You now have a file that represents the colour response of your display, to convert this into a useable ICC file, we use the colprof tool:
./colprof -v -D Display Name -q h -a s name
.\colprof.exe -v -D Display Name -q h -a s name
Quality -q (l, m, or h):
Sets the profile quality. Choosing high here doesn't add too much extra time to process, so you might as well always use it.
Profile Type (s or l):
Choose between matrix/shaper profile (s) and LUT profile (l). LUT profiles are more accurate, but need at least 1000 patches read to produce a good result, for fewer patches, choose a matrix/shaper profile.
After the command has finished, you'll have an ICC profile of your monitor sitting in your Argyll/bin/ folder, named name.icc (or .icm depending on your operating system). You can use it like that, but it's usually better to install it with your other profiles on your system.
To install the profile, simply type:
./dispwin -I name.icc
.\dispwin.exe -I name.icc
You should immediately notice a change in the colours of your display. This is what your finished profile looks like. Now if you're on Mac OS X, you're done; the profile will be automatically loaded at boot, and you won't have to worry about it. Linux and Windows users are out of luck here though; if you restart, the corrected profile will not be loaded. The next step details creating a small script to load the profile at login.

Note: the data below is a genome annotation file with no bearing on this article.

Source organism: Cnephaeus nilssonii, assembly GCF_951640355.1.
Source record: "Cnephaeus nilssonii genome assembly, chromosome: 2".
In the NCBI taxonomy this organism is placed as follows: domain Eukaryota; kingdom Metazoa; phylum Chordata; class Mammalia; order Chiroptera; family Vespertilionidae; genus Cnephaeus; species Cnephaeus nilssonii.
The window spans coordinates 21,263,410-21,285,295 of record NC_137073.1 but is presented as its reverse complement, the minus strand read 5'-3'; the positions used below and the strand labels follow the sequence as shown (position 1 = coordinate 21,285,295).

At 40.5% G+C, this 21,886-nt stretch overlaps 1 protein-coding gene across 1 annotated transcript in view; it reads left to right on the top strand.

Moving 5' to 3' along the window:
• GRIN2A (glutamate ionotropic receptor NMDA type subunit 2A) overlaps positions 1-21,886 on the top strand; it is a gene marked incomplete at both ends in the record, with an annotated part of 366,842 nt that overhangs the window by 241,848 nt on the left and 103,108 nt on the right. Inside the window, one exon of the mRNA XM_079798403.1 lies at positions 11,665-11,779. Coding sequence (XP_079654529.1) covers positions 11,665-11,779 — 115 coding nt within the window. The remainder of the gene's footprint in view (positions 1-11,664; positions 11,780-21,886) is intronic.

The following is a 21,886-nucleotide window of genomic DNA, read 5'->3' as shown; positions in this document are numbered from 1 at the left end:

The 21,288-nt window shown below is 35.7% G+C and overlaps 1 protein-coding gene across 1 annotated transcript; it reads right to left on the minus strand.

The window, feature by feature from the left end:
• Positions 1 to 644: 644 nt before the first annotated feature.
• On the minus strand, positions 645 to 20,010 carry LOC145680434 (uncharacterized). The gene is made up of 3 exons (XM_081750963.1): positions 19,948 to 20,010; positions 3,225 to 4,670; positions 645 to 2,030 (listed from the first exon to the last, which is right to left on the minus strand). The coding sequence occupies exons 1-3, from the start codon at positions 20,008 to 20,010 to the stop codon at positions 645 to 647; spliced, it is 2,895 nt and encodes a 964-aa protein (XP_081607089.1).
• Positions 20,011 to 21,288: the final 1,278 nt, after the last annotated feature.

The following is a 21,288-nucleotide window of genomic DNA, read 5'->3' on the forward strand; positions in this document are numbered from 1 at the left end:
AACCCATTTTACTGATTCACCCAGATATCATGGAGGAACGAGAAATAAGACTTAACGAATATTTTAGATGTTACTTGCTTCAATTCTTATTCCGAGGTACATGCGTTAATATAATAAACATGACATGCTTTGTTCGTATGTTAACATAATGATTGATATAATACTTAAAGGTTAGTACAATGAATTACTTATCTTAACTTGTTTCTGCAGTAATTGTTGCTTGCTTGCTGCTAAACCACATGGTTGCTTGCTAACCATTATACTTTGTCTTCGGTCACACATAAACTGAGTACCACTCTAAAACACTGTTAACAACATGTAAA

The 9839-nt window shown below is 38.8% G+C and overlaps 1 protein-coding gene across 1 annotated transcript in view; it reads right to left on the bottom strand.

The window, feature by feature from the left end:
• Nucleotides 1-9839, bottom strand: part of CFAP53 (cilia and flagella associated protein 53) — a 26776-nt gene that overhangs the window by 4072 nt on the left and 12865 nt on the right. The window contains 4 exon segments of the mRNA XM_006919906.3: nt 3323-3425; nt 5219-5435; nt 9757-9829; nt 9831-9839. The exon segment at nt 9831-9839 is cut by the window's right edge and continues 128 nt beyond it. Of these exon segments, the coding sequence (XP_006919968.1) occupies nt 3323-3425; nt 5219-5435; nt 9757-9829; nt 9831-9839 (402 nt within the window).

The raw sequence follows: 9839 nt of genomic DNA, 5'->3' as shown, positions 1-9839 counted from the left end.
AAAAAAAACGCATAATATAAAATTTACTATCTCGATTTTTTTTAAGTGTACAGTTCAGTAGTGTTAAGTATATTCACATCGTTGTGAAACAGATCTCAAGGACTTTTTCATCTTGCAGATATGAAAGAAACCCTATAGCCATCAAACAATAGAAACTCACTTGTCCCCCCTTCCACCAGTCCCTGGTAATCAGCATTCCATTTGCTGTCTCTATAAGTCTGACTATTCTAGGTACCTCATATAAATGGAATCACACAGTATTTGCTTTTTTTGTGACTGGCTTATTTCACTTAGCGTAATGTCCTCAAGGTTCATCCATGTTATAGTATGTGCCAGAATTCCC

Step 5: Creating a Boot Script
Since Windows and Linux don't have any software to load colour profiles, we'll create a script to run dispwin at boot and load the profile.
You're mostly on your own here; different window managers have different ways of running programs at login, but here is the command that needs to be run:
(path to Argyll folder)/bin/dispwin -L
You can also run dispwin as a daemon with option -D instead of -L if you prefer.
Make a new text file with the following text (assuming Argyll folder is in Program files, tweak to your needs):
cd C:\Program Files\Argyll\bin
.\dispwin.exe -c -L
Save the file as dispwin.bat and place it in C:\Documents and Settings\All Users\Start Menu\Programs\Startup\. If you're running Vista, you might want to leave a copy of the .bat file on your desktop for easy access, as a certain bug in Vista causes the colour profile to reset whenever a full-screen fade effect happens.
Thanks for reading, now go out there and make something with your newly profiled monitor.